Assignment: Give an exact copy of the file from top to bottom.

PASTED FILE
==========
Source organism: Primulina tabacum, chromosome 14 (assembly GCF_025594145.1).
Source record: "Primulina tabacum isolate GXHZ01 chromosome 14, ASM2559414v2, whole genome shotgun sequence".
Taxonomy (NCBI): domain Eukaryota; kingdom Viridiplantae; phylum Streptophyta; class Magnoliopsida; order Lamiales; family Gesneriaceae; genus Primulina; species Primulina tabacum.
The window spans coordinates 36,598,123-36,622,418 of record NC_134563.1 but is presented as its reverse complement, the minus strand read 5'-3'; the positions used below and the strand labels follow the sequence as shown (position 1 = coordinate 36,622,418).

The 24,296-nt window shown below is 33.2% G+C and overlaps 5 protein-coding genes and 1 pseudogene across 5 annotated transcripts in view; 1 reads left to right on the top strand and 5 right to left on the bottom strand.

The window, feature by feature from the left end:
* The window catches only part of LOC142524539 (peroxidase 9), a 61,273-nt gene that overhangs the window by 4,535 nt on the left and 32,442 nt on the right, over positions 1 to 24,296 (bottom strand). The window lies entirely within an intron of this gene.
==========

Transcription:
Source organism: Primulina tabacum, chromosome 14 (assembly GCF_025594145.1).
Source record: "Primulina tabacum isolate GXHZ01 chromosome 14, ASM2559414v2, whole genome shotgun sequence".
Taxonomy (NCBI): domain Eukaryota; kingdom Viridiplantae; phylum Streptophyta; class Magnoliopsida; order Lamiales; family Gesneriaceae; genus Primulina; species Primulina tabacum.
The window spans coordinates 36,598,123-36,622,418 of record NC_134563.1 but is presented as its reverse complement, the minus strand read 5'-3'; the positions used below and the strand labels follow the sequence as shown (position 1 = coordinate 36,622,418).

The 24,296-nt window shown below is 33.2% G+C and overlaps 5 protein-coding genes and 1 pseudogene across 5 annotated transcripts in view; 1 reads left to right on the top strand and 5 right to left on the bottom strand.

The window, feature by feature from the left end:
* The window catches only part of LOC142524539 (peroxidase 9), a 61,273-nt gene that overhangs the window by 4,535 nt on the left and 32,442 nt on the right, over positions 1 to 24,296 (bottom strand). The window lies entirely within an intron of this gene.